9. Interesting to note in the top photo that the road is made of concrete – was it cheaper and easier to use concrete instead of bitumen/asphalt?

  10. Ah , the memories ! The boat looks like a glass over wood home built Glen-L Squirt or a like model. My Dad built our first boat , a similar Glen – L inboard with a 265 Chevy V-8 in our Garage in Santa Cruz when I was just shy of 2 or 3 in 1963 / 1964 . Local Cop Larry Miles would back his police car into our driveway and drink coffee and chat with Dad till some unsuspecting car would run the frequently ran stop sign at David Way and Oxford. IN 1969 He built the Glen -L Thunderbolt Inboard with the 283 and Casale V-Drive, and then put a 400 small block in it circa 1973…… I can still hear dad at Clear lake telling me when I was 16 “Don’t hot rod the damn boat, you’re gunna rip the fiberglass off the bottom ! I kinda had a thing showing off tot he jet boat crowd who thought they were the neatest thing since sliced bread….. that boat would fly ! Dad is 82 now , I’m 56 , I sold it 20 years ago after I had the engine all prettied up with a new intake and Holley Carb…. Kind of wish I never sold it , but glass over wood is hard to take care of and I never wanted to lay on my back and get fiberglass in my mouth and eyes taking care of the bottom of that thing…. not from Hot rodding it , just from age and old fiberglass…… The guy who bought it had plans for the motor and drive train but when he saw it , he said he might just have to restore it ….he was from Nevada and the last I saw of it , he was towing it out of the driveway with his brand new Hummer…….

  11. I cant get over the rear door hinges on the wagon.
    Customizers would kill for them now.
    Kind of Medieval looking.Grandpa Munster would have used them on Dragula.

  12. Betting the guy with the Chry and Boat always got invited to BBQs with hopes of getting an invite to go for the weekend.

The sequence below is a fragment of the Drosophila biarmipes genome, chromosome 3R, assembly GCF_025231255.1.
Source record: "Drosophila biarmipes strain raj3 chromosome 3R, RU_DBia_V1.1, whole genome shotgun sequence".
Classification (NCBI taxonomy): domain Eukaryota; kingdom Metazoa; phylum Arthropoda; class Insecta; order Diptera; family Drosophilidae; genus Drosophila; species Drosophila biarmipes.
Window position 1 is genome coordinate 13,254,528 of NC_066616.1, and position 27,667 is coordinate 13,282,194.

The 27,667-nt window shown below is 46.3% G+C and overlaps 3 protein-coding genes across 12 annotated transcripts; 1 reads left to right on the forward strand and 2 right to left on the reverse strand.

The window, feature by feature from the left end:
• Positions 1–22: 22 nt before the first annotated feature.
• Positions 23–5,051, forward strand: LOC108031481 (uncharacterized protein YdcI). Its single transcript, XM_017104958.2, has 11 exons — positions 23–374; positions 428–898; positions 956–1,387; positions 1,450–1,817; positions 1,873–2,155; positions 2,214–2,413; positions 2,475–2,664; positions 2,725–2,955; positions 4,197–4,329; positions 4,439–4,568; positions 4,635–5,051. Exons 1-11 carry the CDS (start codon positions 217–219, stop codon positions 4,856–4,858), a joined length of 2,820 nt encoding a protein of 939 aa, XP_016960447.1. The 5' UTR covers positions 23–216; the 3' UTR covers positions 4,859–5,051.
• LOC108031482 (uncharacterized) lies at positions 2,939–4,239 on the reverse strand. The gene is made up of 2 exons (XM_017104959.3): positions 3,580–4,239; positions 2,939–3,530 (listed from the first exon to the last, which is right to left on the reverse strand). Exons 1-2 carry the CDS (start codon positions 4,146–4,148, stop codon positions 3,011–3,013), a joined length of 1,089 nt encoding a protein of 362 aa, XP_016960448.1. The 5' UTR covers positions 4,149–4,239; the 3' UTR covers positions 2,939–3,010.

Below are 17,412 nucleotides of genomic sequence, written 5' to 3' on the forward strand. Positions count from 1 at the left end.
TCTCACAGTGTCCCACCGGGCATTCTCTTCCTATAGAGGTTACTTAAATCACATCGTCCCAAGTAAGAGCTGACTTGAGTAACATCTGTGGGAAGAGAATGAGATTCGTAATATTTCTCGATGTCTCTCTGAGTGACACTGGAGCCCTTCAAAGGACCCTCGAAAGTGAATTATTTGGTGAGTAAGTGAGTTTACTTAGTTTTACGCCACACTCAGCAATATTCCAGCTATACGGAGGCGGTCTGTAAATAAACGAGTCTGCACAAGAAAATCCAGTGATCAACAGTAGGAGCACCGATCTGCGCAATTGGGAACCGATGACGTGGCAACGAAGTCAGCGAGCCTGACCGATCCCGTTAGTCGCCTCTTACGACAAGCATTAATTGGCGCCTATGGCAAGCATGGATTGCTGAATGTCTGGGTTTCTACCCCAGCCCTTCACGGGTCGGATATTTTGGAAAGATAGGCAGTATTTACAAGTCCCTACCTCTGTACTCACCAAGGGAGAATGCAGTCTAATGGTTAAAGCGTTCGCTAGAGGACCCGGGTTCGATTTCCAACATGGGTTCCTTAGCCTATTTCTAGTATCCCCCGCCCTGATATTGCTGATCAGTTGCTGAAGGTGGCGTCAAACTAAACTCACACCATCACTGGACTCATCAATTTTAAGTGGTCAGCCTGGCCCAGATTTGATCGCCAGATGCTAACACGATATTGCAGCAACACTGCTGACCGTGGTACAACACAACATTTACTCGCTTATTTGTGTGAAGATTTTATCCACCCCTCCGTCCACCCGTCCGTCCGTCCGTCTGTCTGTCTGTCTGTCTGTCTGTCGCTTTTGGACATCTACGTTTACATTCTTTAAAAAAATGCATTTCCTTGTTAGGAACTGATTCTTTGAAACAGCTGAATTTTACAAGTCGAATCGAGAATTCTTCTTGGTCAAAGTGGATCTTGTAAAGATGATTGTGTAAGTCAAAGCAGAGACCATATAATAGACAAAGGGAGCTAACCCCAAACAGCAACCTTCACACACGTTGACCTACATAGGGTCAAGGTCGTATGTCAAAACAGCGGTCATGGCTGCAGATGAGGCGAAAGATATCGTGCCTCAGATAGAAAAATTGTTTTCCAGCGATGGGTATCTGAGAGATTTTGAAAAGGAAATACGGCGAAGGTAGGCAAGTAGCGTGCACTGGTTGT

13. The first 2 cars on the left in the second photo are a ’60 Chevy and a ’61 Mercury. Can’t tell the models though.
    3rd photo is a ’59 Buick LeSabre convertible

    • Further down on the left, is a Rambler (60?), a red ’61-62′ Ford, a ’57 Ford, and way down what appears to be a white ’59 Buick

  14. Upon a second look, some things do not add up in that Buick shot.

    The fender mounted antenna appears thicker than normal, white and only maybe 8” high. Shouldn’t it be either completely retracted or at least maybe 15” high?

    Like wise the side view mirror appears to be only 2” high.

    Back where the woman is seated there appears to be a slight gap near the bottom of the convertible boot where perhaps her dress shows thru?

    The woman is missing a couple fingers on her left hand.

  15. Jay,
    Very keen observations!

    Could the antenna be a powered unit that had not been fully retracted? According to Wikipedia, they started to appear on higher-end cars in the 50’s, but drivers had to operate buttons or dials to raise and lower them.

    As for the missing fingers, perhaps this is yet another example of the sinister subliminal seduction we all were so heavily exposed to in advertising of those days? Or, maybe the woman lost them trying to operate the antenna manually, but went on with the shoot anyway because she knew that’s what General Motors would expect her to do. Mmmm. Crazy where the mind can go looking at these seductive photos…..

    Very enjoyable collection…as always. Thanks!

  16. Many many years ago I found a Chrysler wagon like the one in the first photo for sale . I don’ t remember what was being asked for it, but i fell in love with it. Problem was that as a fairly new public school teacher i could not afford/justify buying it. I would have loved to have it……